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Real Estate Money

A new analysis from Zillow has concluded that Chicago has more “underwater” mortgages than any other real estate market in the country, meaning there are more homeowners in Chicago than anywhere else whose houses are worth less than they still owe on their mortgage.

The total figure for the Chicago metro area, according to Zillow, is 413,690. That’s far and away the highest number of total underwater loans; New York comes in a distant second with 307,573.

According to the first-quarter data, Chicago also has the second-highest overall rate of homeowners with underwater mortgages, a concept referred to as negative equity. Nearly 24% of Chicago mortgages were underwater as of the first quarter. That’s actually a significant year-over-year improvement, down from 28.1% in the first quarter of 2014, but the market still trails only Las Vegas, which has a 25% negative equity rate.

Zillow calculated that rate by comparing the estimated values of each home to “all outstanding mortgage debt and lines of credit associated with the home,” meaning the analysis took into account home equity lines of credit and home equity loans, as well as traditional mortgages. Home values can, of course, be difficult to pinpoint (since something as simple as landscaping can increase home value by between 7% and 15%), but estimates can still act as valuable indicators of the overall condition of a market.

The national negative equity rate now sits at 15.4%, more than a three-point drop from this time last year. At the lowest point of the real estate crisis, more than 15 million American homeowners held underwater mortgages; that figure has now decreased to around 7.9 million.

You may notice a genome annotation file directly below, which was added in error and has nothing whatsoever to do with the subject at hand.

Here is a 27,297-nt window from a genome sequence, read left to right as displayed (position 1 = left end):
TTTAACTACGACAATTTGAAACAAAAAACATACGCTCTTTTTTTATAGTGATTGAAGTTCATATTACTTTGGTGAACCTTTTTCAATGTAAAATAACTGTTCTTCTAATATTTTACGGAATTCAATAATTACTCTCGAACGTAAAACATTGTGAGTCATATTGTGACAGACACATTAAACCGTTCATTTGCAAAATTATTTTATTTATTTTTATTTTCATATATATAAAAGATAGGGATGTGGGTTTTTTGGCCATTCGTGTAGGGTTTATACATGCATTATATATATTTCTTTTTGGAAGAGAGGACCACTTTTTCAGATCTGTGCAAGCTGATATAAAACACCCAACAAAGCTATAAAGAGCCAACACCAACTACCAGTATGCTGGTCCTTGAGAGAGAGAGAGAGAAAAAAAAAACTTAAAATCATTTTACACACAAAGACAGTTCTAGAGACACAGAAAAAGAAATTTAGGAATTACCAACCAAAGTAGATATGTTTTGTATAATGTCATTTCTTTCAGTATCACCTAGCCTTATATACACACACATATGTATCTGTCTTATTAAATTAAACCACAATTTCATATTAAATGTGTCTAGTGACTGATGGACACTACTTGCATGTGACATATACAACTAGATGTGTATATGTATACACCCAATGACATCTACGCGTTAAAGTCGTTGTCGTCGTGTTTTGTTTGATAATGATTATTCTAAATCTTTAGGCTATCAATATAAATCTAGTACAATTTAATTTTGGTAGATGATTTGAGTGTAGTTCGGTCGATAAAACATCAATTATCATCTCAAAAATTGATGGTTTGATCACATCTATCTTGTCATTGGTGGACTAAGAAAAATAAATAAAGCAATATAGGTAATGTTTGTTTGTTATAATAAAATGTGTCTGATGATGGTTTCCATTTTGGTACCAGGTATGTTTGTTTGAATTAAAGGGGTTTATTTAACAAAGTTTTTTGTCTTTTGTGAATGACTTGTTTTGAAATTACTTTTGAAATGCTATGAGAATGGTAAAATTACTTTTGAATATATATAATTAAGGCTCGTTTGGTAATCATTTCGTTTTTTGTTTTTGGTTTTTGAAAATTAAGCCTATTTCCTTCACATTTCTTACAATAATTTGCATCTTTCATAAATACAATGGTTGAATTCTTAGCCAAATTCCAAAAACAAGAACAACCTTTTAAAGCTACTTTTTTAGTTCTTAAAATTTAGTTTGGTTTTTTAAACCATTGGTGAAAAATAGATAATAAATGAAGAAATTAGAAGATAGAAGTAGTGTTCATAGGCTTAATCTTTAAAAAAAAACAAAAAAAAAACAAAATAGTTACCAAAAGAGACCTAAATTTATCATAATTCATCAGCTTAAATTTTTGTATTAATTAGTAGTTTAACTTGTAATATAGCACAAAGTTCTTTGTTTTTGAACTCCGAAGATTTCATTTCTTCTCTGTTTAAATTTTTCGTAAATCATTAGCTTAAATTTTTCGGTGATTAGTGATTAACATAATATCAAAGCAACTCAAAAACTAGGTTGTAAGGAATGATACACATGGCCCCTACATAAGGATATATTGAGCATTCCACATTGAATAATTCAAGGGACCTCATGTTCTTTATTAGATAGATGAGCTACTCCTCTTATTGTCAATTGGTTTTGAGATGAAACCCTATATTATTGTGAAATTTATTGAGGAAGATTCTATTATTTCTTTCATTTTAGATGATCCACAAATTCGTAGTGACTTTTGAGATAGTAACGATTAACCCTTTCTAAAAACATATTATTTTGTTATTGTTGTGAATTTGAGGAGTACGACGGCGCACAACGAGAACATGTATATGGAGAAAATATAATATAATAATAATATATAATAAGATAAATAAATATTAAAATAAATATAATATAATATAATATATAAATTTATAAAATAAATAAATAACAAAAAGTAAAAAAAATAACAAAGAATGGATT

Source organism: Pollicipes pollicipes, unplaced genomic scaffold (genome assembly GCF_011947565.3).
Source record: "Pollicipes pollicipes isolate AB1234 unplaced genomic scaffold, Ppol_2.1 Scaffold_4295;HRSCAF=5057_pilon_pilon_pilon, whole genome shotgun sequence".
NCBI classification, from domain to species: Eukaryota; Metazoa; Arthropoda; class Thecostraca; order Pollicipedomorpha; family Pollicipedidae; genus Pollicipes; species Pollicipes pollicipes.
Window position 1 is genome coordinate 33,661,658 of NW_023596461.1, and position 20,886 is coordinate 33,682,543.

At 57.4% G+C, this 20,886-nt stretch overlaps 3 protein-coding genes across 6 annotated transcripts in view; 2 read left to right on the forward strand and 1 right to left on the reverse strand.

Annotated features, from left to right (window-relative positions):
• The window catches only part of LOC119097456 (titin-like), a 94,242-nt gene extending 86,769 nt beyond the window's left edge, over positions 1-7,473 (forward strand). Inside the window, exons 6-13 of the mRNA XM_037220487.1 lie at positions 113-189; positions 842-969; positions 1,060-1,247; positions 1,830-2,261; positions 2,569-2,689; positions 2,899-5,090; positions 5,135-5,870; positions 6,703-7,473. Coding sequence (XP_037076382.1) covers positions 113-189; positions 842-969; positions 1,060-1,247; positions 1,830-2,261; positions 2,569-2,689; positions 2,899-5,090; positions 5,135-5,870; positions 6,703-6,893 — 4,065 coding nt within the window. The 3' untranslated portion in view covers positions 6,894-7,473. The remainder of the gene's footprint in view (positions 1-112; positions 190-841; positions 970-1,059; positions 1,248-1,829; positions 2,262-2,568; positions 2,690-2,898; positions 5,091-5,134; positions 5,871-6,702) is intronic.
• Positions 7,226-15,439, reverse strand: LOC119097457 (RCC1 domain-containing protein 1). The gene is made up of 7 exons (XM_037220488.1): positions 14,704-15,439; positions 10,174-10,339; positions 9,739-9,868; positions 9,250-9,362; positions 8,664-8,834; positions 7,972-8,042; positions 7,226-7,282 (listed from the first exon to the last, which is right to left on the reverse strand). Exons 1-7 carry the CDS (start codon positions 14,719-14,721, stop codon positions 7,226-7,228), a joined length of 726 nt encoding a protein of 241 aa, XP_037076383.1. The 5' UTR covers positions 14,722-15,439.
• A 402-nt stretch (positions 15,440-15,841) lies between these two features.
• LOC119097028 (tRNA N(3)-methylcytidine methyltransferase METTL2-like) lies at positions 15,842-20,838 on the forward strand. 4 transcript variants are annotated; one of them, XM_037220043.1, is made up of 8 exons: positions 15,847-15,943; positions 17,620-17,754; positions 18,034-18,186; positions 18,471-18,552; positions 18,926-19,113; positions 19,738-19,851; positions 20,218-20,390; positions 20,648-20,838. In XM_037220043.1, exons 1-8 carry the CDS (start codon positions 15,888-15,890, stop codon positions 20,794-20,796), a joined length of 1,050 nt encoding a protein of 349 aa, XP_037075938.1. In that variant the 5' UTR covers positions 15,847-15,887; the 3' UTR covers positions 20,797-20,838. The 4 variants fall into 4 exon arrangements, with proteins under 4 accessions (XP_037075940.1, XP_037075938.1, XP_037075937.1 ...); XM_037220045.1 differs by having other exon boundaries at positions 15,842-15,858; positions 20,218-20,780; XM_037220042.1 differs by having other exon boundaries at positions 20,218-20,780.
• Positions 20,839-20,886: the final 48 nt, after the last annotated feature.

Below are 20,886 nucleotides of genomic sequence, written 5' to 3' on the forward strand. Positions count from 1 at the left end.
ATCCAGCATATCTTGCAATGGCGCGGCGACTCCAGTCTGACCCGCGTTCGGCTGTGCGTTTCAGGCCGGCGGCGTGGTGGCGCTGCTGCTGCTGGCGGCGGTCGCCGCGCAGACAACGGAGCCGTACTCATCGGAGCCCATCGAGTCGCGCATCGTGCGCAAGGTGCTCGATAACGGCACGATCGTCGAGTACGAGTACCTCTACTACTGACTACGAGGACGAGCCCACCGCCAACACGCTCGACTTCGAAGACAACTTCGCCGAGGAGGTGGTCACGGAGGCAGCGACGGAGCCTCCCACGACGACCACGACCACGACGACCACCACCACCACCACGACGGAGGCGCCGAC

But those homeowners are quite deeply underwater. “It’s great news that the level of negative equity is falling, but what really worries me is the depth of negative equity,” Zillow Chief Economist Stan Humphries commented in a news release, explaining that it could take up to a decade for many of those homeowners to build enough equity to get their mortgages right-side-up again.

He also explained that these underwater mortgages affect the entire market, especially with lower-end houses, because they prevent would-be first-time homebuyers from finding affordable entry-level properties.

“The logjam at the bottom is having ripple effects throughout the market, and as home value growth slows, it will be years before it gets cleared up,” Humphries predicted. “In the meantime, we’ll be left with volatile prices, limited inventory, tepid demand, elevated foreclosures and a whole lot of frustration.”

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